• Jon Heatherly

Save Resources with a Tool Shed

Mutual Aid for a More Just World pt. 8

Image by Simon Annable via Shutterstock


Tool libraries allow a group to share their working tools. Second Harvest of Nashville offers a Tool Share, for example. One person may have a shed, and neighbors pool together tools for the benefit of their neighborhood.


This saves money and space, and it decreases carbon footprints. Tool Libraries could also adjoin community workspaces. The Berkeley Public Library in California incorporated a tool library into their service offerings.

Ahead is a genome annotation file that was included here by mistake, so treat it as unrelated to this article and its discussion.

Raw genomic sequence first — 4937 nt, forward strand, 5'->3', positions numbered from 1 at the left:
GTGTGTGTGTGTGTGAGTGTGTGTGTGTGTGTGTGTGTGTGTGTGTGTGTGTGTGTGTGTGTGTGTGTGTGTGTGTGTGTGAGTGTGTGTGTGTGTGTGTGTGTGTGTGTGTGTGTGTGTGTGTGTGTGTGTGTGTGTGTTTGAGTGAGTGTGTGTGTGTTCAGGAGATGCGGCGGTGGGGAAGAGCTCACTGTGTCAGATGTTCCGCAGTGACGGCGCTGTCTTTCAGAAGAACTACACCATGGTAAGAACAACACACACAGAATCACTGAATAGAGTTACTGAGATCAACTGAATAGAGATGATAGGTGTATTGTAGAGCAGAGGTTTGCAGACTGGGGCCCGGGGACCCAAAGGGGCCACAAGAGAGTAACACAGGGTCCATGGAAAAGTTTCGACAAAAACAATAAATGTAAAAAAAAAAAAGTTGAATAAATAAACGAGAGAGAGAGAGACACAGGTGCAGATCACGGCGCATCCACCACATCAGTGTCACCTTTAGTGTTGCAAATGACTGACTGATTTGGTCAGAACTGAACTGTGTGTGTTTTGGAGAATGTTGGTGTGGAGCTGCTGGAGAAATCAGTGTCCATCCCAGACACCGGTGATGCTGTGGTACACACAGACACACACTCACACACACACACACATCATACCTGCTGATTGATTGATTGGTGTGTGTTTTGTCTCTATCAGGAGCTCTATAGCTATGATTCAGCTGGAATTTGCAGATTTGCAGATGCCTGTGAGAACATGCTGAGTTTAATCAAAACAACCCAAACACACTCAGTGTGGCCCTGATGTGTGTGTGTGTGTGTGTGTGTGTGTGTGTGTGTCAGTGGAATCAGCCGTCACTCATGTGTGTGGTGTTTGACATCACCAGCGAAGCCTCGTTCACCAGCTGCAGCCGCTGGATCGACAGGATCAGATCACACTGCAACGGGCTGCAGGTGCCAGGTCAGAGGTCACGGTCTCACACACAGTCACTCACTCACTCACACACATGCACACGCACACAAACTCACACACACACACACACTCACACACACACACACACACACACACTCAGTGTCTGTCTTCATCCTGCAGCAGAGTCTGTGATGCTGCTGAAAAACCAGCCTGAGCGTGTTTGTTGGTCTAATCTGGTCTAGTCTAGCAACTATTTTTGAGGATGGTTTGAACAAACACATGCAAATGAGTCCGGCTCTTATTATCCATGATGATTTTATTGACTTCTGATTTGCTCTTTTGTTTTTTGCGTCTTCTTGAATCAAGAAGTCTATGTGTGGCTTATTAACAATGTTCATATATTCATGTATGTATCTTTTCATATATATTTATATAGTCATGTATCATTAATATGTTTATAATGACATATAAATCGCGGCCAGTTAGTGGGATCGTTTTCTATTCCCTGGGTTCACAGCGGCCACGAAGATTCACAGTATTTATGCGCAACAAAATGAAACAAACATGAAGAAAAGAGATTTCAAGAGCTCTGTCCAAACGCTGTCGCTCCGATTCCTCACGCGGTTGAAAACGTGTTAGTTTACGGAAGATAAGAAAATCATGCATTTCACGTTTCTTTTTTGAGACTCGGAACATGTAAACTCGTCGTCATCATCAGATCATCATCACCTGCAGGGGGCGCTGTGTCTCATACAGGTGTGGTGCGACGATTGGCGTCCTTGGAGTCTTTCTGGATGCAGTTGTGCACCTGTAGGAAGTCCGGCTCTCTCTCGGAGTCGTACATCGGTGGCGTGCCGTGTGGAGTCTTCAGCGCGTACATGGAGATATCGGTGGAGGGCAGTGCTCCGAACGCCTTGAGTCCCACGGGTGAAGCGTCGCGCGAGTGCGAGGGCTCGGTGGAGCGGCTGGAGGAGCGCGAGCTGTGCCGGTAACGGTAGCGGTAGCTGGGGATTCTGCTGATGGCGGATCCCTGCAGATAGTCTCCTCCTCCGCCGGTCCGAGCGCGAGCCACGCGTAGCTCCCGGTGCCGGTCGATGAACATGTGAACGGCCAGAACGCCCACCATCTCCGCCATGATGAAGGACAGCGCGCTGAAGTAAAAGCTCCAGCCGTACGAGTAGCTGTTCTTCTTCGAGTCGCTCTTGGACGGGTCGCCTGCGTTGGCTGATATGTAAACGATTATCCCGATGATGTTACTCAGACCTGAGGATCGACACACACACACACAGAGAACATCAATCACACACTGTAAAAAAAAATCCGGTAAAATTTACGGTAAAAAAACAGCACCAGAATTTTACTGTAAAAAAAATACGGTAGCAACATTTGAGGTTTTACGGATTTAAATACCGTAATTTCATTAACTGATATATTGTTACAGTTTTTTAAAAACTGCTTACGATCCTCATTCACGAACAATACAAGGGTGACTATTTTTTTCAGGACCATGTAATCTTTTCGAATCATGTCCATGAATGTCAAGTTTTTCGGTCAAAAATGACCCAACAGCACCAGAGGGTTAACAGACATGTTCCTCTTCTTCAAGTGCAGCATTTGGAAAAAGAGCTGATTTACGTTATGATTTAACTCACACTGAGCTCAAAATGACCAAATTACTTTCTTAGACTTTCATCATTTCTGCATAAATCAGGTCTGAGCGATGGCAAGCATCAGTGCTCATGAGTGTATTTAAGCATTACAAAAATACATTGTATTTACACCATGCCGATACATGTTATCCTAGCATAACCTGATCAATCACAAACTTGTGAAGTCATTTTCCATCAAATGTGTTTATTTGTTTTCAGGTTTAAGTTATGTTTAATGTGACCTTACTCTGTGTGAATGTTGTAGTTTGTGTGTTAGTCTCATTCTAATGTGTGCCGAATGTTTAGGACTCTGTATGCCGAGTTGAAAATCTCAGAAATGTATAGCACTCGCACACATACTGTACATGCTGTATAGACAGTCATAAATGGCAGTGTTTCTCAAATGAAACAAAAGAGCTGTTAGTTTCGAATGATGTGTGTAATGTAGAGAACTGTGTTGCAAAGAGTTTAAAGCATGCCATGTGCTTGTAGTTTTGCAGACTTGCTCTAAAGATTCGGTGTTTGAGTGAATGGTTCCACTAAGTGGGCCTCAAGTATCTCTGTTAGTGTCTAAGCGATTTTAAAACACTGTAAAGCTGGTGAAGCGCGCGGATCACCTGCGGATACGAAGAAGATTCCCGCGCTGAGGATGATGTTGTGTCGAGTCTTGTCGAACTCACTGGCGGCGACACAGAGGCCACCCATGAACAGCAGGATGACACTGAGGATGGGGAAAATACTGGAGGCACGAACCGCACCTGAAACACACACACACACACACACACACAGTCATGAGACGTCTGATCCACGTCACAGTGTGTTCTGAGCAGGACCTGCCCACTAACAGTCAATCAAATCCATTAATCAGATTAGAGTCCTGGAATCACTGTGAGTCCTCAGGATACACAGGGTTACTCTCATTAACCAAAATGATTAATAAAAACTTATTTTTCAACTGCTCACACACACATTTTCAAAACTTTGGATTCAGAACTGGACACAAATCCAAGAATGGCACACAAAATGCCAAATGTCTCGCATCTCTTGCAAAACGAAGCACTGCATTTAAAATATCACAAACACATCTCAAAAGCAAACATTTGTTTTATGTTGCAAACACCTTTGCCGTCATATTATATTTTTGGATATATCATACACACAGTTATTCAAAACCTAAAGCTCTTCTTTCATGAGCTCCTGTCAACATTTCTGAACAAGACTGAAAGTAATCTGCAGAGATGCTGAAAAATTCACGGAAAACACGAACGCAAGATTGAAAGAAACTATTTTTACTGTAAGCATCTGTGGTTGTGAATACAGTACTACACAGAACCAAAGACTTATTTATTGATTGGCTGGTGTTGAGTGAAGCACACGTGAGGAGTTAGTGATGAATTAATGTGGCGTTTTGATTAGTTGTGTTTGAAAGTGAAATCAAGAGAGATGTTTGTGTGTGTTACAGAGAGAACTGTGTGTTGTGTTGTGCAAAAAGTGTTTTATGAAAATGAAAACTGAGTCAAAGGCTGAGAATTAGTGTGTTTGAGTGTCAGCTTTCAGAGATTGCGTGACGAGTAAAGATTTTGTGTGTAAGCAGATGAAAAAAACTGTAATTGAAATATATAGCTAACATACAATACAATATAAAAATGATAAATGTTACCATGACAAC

It began first with community members applying for a federal Community Development Block Grant, and the city later added it to the budget. CDBGs are available for you to submit an application today. Public libraries can budget for a tool share program for $20,000 a year or less.


For some quick facts on tool libraries, check this link out. You may only need a tool for a moment, but together a neighborhood has access to a full set at no monetary cost. Plus checking out tools encourages social interactions between community members.


Access to tool libraries helps us increase the property value of your neighborhoods for far less individual cost.


First Published at Cultured

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